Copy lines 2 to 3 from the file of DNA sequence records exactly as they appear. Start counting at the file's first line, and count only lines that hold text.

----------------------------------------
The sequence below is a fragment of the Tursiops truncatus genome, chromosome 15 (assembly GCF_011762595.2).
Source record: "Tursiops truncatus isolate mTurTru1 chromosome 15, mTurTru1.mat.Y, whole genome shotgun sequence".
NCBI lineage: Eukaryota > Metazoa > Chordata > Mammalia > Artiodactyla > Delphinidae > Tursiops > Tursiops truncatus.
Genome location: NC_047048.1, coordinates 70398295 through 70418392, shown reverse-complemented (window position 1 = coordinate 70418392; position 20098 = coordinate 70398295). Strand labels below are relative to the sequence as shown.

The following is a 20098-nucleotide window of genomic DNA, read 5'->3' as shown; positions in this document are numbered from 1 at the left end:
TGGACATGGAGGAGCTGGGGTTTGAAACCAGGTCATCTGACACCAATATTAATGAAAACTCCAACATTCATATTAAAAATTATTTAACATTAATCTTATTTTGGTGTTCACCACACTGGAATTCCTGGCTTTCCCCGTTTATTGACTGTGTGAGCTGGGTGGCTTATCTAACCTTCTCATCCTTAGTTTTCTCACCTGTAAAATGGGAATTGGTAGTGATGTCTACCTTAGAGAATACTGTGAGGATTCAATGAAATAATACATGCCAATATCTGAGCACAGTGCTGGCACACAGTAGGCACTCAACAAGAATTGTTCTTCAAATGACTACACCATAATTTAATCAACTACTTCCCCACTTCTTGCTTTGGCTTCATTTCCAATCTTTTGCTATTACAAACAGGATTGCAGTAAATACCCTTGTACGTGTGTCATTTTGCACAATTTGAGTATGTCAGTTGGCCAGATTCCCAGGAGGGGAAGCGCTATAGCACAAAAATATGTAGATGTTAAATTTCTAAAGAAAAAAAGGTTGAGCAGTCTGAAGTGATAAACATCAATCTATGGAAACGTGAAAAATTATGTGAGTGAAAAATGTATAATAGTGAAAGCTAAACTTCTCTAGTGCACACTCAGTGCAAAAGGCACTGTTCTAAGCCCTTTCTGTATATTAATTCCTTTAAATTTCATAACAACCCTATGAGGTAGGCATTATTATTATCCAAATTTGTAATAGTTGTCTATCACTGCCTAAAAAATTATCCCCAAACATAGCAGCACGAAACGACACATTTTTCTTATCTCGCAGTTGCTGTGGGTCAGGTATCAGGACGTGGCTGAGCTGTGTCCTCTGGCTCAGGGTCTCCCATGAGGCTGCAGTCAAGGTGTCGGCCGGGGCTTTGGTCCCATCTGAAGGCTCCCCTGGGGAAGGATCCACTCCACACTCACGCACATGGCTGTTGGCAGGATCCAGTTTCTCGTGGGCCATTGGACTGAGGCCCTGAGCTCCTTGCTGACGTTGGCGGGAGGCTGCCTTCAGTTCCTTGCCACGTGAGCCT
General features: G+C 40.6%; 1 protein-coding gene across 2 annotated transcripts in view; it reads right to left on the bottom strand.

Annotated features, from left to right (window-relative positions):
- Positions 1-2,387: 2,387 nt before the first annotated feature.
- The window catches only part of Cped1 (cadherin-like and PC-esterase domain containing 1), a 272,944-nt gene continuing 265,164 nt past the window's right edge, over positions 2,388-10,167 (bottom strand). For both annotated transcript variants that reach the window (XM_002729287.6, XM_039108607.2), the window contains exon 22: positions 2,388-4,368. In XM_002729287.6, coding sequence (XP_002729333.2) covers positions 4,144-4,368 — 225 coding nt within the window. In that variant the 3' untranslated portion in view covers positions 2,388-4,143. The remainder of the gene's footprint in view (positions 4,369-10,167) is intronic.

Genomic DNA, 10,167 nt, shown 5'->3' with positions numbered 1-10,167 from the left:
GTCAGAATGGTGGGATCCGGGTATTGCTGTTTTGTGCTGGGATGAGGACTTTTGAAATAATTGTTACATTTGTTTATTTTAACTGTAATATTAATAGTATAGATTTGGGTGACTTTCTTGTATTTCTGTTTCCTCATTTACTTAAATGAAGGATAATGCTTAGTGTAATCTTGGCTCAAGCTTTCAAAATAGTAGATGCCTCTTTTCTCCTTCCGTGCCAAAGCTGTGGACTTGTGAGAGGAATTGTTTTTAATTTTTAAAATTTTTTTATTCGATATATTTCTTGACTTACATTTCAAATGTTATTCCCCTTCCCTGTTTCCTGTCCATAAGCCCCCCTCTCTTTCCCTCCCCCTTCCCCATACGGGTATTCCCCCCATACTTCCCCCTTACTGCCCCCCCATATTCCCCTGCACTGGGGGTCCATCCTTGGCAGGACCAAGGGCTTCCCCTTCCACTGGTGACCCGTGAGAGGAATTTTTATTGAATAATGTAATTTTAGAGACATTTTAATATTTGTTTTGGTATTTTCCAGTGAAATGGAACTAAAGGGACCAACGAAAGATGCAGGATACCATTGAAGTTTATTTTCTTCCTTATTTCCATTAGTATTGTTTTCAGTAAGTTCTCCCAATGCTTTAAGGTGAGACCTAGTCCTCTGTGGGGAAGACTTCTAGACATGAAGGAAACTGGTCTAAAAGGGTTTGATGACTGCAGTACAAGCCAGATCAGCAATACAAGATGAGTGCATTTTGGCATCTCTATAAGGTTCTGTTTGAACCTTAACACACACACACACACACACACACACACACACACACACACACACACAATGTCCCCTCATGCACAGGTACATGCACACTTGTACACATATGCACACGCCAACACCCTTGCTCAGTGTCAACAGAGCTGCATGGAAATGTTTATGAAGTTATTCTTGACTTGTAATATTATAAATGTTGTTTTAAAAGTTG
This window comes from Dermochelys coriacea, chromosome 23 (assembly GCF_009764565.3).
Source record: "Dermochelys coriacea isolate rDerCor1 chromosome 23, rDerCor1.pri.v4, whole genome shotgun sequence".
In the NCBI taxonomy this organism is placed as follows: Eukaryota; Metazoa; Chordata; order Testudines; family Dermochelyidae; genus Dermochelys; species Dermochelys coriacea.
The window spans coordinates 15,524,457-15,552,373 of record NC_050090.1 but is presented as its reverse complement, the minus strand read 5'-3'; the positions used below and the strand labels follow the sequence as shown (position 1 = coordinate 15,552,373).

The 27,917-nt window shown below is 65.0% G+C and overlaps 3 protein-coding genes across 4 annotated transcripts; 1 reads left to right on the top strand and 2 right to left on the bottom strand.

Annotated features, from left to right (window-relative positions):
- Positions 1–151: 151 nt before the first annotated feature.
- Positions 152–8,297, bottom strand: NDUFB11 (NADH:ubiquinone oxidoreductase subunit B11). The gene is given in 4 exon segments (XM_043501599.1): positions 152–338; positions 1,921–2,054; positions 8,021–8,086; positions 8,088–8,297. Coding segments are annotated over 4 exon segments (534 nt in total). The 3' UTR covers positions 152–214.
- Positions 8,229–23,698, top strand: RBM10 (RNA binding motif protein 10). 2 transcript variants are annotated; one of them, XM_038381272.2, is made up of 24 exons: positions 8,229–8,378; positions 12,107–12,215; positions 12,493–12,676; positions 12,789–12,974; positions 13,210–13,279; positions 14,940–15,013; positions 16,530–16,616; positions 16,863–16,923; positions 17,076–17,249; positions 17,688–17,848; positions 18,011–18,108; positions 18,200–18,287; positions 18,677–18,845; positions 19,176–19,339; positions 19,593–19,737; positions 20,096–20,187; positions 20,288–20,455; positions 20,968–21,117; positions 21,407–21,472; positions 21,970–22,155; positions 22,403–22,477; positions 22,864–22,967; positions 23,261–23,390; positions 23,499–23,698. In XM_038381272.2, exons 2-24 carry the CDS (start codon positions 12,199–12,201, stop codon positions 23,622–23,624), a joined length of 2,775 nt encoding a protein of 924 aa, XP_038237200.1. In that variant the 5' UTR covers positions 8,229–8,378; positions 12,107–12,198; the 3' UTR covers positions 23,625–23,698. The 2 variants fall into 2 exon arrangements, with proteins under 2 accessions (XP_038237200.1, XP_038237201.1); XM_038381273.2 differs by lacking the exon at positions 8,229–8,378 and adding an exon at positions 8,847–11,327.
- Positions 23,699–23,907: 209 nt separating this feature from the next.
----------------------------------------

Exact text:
Source record: "Tursiops truncatus isolate mTurTru1 chromosome 15, mTurTru1.mat.Y, whole genome shotgun sequence".
NCBI lineage: Eukaryota > Metazoa > Chordata > Mammalia > Artiodactyla > Delphinidae > Tursiops > Tursiops truncatus.